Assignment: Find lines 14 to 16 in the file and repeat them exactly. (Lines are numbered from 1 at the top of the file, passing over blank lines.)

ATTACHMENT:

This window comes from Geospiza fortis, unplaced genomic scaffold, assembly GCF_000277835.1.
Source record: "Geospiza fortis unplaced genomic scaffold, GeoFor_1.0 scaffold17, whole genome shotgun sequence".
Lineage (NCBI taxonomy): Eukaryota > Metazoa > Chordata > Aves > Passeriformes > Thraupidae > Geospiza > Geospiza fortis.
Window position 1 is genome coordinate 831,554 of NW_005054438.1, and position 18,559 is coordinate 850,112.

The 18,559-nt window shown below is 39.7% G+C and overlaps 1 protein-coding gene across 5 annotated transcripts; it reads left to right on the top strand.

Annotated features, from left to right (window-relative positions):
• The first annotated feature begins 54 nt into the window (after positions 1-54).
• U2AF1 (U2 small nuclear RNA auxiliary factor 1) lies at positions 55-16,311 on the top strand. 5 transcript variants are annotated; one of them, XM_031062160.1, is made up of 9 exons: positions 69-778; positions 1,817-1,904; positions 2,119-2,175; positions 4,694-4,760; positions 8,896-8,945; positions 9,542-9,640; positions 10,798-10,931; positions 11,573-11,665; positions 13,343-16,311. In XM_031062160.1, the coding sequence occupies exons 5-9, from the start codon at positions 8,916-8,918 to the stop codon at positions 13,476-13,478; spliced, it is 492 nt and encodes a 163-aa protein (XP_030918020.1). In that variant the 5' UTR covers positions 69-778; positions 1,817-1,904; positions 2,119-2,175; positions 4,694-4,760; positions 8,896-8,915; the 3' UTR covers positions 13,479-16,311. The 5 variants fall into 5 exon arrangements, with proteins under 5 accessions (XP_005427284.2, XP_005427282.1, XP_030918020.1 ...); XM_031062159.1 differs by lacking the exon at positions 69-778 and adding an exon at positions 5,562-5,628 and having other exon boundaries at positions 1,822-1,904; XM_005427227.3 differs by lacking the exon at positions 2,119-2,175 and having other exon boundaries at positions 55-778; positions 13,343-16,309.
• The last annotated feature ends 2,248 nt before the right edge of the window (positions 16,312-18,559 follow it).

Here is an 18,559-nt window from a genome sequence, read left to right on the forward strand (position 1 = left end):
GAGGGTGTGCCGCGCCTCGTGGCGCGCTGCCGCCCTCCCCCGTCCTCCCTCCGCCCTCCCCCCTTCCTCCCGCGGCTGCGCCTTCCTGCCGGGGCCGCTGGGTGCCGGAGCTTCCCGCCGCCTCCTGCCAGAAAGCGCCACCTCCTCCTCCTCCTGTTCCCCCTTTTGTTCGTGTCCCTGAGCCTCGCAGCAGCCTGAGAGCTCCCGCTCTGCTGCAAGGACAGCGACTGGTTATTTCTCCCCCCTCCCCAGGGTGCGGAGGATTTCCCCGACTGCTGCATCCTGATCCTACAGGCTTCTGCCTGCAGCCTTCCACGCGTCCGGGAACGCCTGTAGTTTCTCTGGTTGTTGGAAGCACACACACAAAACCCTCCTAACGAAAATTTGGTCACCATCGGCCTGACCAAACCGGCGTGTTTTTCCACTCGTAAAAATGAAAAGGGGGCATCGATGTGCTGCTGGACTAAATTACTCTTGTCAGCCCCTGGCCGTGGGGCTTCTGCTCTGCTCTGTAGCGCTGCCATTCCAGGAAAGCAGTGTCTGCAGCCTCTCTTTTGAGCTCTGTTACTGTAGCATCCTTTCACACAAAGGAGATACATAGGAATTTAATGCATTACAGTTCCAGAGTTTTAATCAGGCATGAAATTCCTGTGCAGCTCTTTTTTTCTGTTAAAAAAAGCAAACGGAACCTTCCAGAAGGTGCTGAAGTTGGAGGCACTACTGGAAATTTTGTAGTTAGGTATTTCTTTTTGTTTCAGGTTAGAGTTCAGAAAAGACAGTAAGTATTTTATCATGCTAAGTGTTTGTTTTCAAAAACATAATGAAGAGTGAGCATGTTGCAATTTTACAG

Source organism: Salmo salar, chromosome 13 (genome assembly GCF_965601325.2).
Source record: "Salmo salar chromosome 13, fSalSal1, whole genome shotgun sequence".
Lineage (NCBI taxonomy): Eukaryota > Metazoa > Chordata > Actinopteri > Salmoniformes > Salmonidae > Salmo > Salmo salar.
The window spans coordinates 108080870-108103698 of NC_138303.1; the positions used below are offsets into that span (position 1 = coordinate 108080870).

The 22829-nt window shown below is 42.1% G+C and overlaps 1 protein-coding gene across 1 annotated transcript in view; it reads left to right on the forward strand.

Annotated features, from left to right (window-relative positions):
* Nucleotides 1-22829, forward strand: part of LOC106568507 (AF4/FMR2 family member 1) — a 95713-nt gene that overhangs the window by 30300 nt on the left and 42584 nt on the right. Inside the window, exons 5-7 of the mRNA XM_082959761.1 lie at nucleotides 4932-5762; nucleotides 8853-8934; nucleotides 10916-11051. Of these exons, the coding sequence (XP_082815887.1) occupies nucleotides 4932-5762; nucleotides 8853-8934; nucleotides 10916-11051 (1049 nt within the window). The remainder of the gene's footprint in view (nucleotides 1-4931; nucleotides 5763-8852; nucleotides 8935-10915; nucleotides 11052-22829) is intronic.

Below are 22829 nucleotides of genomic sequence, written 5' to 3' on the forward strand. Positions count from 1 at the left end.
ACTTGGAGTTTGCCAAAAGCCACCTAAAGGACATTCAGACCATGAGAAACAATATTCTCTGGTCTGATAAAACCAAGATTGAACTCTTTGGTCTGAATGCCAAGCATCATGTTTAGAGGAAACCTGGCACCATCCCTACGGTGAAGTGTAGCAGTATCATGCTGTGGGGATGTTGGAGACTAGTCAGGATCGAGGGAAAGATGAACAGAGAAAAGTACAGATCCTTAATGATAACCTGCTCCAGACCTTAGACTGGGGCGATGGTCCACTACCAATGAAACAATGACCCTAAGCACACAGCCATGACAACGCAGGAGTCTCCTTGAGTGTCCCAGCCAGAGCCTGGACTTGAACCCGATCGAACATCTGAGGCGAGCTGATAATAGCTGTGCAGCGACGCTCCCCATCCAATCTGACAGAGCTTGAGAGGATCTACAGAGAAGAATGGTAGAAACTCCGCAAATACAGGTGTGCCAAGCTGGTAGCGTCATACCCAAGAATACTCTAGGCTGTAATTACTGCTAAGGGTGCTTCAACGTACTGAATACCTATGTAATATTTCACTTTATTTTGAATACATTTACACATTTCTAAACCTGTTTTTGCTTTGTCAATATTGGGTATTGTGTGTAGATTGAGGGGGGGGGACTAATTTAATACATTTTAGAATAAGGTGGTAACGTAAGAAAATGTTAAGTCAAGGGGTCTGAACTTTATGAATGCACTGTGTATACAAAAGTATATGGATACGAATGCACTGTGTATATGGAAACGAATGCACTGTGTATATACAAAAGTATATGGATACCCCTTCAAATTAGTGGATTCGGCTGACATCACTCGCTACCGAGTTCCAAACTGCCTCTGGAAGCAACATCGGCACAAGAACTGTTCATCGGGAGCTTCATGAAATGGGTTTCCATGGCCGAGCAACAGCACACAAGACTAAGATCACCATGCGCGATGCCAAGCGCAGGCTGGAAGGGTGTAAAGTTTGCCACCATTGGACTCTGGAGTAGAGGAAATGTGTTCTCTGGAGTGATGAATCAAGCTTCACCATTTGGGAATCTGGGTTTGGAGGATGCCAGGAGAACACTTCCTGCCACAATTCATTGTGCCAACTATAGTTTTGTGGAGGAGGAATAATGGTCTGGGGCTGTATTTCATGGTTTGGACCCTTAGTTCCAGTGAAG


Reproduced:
Lineage (NCBI taxonomy): Eukaryota > Metazoa > Chordata > Actinopteri > Salmoniformes > Salmonidae > Salmo > Salmo salar.
The window spans coordinates 108080870-108103698 of NC_138303.1; the positions used below are offsets into that span (position 1 = coordinate 108080870).

The 22829-nt window shown below is 42.1% G+C and overlaps 1 protein-coding gene across 1 annotated transcript in view; it reads left to right on the forward strand.